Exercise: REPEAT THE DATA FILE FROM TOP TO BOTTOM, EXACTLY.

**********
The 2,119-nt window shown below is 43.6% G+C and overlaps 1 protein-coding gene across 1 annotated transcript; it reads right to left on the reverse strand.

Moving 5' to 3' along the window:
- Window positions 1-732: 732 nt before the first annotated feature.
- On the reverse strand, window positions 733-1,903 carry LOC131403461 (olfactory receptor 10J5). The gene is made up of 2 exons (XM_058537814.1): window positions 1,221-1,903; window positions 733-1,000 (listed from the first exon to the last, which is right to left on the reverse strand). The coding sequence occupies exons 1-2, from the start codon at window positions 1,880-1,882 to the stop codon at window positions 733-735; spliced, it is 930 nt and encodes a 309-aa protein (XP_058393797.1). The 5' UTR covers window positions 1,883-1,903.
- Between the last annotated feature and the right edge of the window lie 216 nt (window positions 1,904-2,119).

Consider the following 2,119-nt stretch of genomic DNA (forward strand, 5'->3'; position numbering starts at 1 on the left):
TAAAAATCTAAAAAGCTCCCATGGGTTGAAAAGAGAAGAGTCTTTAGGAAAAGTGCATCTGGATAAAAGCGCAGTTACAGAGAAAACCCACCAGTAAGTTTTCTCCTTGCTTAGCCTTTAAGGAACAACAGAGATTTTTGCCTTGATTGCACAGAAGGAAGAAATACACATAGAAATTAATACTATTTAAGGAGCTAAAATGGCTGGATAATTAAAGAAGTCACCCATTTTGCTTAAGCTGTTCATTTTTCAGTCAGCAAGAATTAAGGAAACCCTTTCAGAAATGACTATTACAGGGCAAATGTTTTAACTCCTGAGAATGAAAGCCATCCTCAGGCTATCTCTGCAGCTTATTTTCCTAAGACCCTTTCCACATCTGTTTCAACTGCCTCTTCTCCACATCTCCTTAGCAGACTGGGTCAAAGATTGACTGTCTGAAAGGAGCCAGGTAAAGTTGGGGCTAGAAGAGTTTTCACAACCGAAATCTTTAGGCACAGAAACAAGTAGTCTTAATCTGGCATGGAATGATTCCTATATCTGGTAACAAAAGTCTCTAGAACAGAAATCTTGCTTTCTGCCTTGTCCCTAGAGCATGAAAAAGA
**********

The 2,119-nt window shown below is 43.6% G+C and overlaps 1 protein-coding gene across 1 annotated transcript; it reads right to left on the reverse strand.

Moving 5' to 3' along the window:
- Window positions 1-732: 732 nt before the first annotated feature.
- On the reverse strand, window positions 733-1,903 carry LOC131403461 (olfactory receptor 10J5). The gene is made up of 2 exons (XM_058537814.1): window positions 1,221-1,903; window positions 733-1,000 (listed from the first exon to the last, which is right to left on the reverse strand). The coding sequence occupies exons 1-2, from the start codon at window positions 1,880-1,882 to the stop codon at window positions 733-735; spliced, it is 930 nt and encodes a 309-aa protein (XP_058393797.1). The 5' UTR covers window positions 1,883-1,903.
- Between the last annotated feature and the right edge of the window lie 216 nt (window positions 1,904-2,119).

Consider the following 2,119-nt stretch of genomic DNA (forward strand, 5'->3'; position numbering starts at 1 on the left):
TAAAAATCTAAAAAGCTCCCATGGGTTGAAAAGAGAAGAGTCTTTAGGAAAAGTGCATCTGGATAAAAGCGCAGTTACAGAGAAAACCCACCAGTAAGTTTTCTCCTTGCTTAGCCTTTAAGGAACAACAGAGATTTTTGCCTTGATTGCACAGAAGGAAGAAATACACATAGAAATTAATACTATTTAAGGAGCTAAAATGGCTGGATAATTAAAGAAGTCACCCATTTTGCTTAAGCTGTTCATTTTTCAGTCAGCAAGAATTAAGGAAACCCTTTCAGAAATGACTATTACAGGGCAAATGTTTTAACTCCTGAGAATGAAAGCCATCCTCAGGCTATCTCTGCAGCTTATTTTCCTAAGACCCTTTCCACATCTGTTTCAACTGCCTCTTCTCCACATCTCCTTAGCAGACTGGGTCAAAGATTGACTGTCTGAAAGGAGCCAGGTAAAGTTGGGGCTAGAAGAGTTTTCACAACCGAAATCTTTAGGCACAGAAACAAGTAGTCTTAATCTGGCATGGAATGATTCCTATATCTGGTAACAAAAGTCTCTAGAACAGAAATCTTGCTTTCTGCCTTGTCCCTAGAGCATGAAAAAGA